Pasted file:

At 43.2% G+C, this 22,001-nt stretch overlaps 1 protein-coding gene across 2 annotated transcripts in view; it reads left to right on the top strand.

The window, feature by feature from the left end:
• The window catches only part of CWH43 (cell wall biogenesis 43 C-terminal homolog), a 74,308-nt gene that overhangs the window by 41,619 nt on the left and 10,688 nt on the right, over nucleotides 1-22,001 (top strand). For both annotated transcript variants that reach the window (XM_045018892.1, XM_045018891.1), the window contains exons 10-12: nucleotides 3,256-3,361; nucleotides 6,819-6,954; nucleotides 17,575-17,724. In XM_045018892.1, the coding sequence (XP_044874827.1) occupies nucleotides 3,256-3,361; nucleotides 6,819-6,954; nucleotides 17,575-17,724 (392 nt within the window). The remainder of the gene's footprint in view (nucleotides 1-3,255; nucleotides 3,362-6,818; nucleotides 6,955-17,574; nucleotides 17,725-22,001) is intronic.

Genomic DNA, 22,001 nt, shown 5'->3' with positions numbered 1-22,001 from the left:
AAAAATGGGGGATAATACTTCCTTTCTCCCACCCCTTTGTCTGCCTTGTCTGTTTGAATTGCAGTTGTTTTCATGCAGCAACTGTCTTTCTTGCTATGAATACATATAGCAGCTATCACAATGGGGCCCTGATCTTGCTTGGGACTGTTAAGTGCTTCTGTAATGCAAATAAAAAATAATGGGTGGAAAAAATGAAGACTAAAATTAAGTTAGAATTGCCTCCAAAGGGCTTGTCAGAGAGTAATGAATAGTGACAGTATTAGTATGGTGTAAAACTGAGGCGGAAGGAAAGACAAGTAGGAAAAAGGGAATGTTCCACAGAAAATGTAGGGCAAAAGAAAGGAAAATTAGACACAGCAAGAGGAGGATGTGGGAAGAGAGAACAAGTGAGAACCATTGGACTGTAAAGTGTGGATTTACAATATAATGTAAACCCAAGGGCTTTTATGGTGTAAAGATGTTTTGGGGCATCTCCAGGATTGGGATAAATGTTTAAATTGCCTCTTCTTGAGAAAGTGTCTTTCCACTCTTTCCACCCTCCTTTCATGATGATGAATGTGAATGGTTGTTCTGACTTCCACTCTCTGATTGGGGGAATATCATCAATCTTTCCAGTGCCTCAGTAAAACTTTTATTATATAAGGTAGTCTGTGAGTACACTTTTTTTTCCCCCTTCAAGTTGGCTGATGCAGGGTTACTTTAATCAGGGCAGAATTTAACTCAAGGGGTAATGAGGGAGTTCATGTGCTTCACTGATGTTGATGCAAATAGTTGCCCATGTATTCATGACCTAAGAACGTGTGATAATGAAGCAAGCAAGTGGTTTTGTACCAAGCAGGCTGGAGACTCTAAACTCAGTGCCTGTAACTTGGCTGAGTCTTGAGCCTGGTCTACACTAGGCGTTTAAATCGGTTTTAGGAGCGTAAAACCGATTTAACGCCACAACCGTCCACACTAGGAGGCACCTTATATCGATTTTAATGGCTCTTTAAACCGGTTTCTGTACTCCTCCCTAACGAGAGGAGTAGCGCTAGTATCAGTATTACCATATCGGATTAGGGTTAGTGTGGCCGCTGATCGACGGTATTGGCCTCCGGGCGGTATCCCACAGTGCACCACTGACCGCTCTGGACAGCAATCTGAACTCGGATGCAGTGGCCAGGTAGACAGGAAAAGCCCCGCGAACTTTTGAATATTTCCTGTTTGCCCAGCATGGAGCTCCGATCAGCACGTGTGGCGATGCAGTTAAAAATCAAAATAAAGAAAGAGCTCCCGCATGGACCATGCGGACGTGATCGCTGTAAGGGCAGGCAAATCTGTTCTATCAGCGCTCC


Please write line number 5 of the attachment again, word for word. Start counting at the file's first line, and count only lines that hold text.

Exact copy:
AAAAATGGGGGATAATACTTCCTTTCTCCCACCCCTTTGTCTGCCTTGTCTGTTTGAATTGCAGTTGTTTTCATGCAGCAACTGTCTTTCTTGCTATGAATACATATAGCAGCTATCACAATGGGGCCCTGATCTTGCTTGGGACTGTTAAGTGCTTCTGTAATGCAAATAAAAAATAATGGGTGGAAAAAATGAAGACTAAAATTAAGTTAGAATTGCCTCCAAAGGGCTTGTCAGAGAGTAATGAATAGTGACAGTATTAGTATGGTGTAAAACTGAGGCGGAAGGAAAGACAAGTAGGAAAAAGGGAATGTTCCACAGAAAATGTAGGGCAAAAGAAAGGAAAATTAGACACAGCAAGAGGAGGATGTGGGAAGAGAGAACAAGTGAGAACCATTGGACTGTAAAGTGTGGATTTACAATATAATGTAAACCCAAGGGCTTTTATGGTGTAAAGATGTTTTGGGGCATCTCCAGGATTGGGATAAATGTTTAAATTGCCTCTTCTTGAGAAAGTGTCTTTCCACTCTTTCCACCCTCCTTTCATGATGATGAATGTGAATGGTTGTTCTGACTTCCACTCTCTGATTGGGGGAATATCATCAATCTTTCCAGTGCCTCAGTAAAACTTTTATTATATAAGGTAGTCTGTGAGTACACTTTTTTTTCCCCCTTCAAGTTGGCTGATGCAGGGTTACTTTAATCAGGGCAGAATTTAACTCAAGGGGTAATGAGGGAGTTCATGTGCTTCACTGATGTTGATGCAAATAGTTGCCCATGTATTCATGACCTAAGAACGTGTGATAATGAAGCAAGCAAGTGGTTTTGTACCAAGCAGGCTGGAGACTCTAAACTCAGTGCCTGTAACTTGGCTGAGTCTTGAGCCTGGTCTACACTAGGCGTTTAAATCGGTTTTAGGAGCGTAAAACCGATTTAACGCCACAACCGTCCACACTAGGAGGCACCTTATATCGATTTTAATGGCTCTTTAAACCGGTTTCTGTACTCCTCCCTAACGAGAGGAGTAGCGCTAGTATCAGTATTACCATATCGGATTAGGGTTAGTGTGGCCGCTGATCGACGGTATTGGCCTCCGGGCGGTATCCCACAGTGCACCACTGACCGCTCTGGACAGCAATCTGAACTCGGATGCAGTGGCCAGGTAGACAGGAAAAGCCCCGCGAACTTTTGAATATTTCCTGTTTGCCCAGCATGGAGCTCCGATCAGCACGTGTGGCGATGCAGTTAAAAATCAAAATAAAGAAAGAGCTCCCGCATGGACCATGCGGACGTGATCGCTGTAAGGGCAGGCAAATCTGTTCTATCAGCGCTCC